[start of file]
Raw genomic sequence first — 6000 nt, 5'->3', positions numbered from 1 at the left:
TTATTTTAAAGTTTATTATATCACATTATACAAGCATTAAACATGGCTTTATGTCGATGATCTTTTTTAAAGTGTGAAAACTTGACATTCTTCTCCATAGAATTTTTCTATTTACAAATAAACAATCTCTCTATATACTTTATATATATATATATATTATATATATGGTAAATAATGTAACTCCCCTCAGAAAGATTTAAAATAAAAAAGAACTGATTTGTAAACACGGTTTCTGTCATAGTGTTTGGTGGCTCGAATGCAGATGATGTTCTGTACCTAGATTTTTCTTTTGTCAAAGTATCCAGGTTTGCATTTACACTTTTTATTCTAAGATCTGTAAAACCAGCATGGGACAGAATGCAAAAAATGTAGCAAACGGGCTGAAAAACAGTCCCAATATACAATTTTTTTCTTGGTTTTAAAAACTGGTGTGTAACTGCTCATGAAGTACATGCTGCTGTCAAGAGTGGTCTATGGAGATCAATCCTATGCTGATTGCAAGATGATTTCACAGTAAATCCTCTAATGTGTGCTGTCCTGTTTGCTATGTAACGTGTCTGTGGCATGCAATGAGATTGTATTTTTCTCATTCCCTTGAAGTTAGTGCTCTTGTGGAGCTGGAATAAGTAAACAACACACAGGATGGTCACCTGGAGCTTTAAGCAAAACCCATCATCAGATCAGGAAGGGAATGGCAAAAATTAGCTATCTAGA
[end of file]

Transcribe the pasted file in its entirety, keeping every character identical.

Raw genomic sequence first — 6000 nt, 5'->3', positions numbered from 1 at the left:
TTATTTTAAAGTTTATTATATCACATTATACAAGCATTAAACATGGCTTTATGTCGATGATCTTTTTTAAAGTGTGAAAACTTGACATTCTTCTCCATAGAATTTTTCTATTTACAAATAAACAATCTCTCTATATACTTTATATATATATATATATTATATATATGGTAAATAATGTAACTCCCCTCAGAAAGATTTAAAATAAAAAAGAACTGATTTGTAAACACGGTTTCTGTCATAGTGTTTGGTGGCTCGAATGCAGATGATGTTCTGTACCTAGATTTTTCTTTTGTCAAAGTATCCAGGTTTGCATTTACACTTTTTATTCTAAGATCTGTAAAACCAGCATGGGACAGAATGCAAAAAATGTAGCAAACGGGCTGAAAAACAGTCCCAATATACAATTTTTTTCTTGGTTTTAAAAACTGGTGTGTAACTGCTCATGAAGTACATGCTGCTGTCAAGAGTGGTCTATGGAGATCAATCCTATGCTGATTGCAAGATGATTTCACAGTAAATCCTCTAATGTGTGCTGTCCTGTTTGCTATGTAACGTGTCTGTGGCATGCAATGAGATTGTATTTTTCTCATTCCCTTGAAGTTAGTGCTCTTGTGGAGCTGGAATAAGTAAACAACACACAGGATGGTCACCTGGAGCTTTAAGCAAAACCCATCATCAGATCAGGAAGGGAATGGCAAAAATTAGCTATCTAGA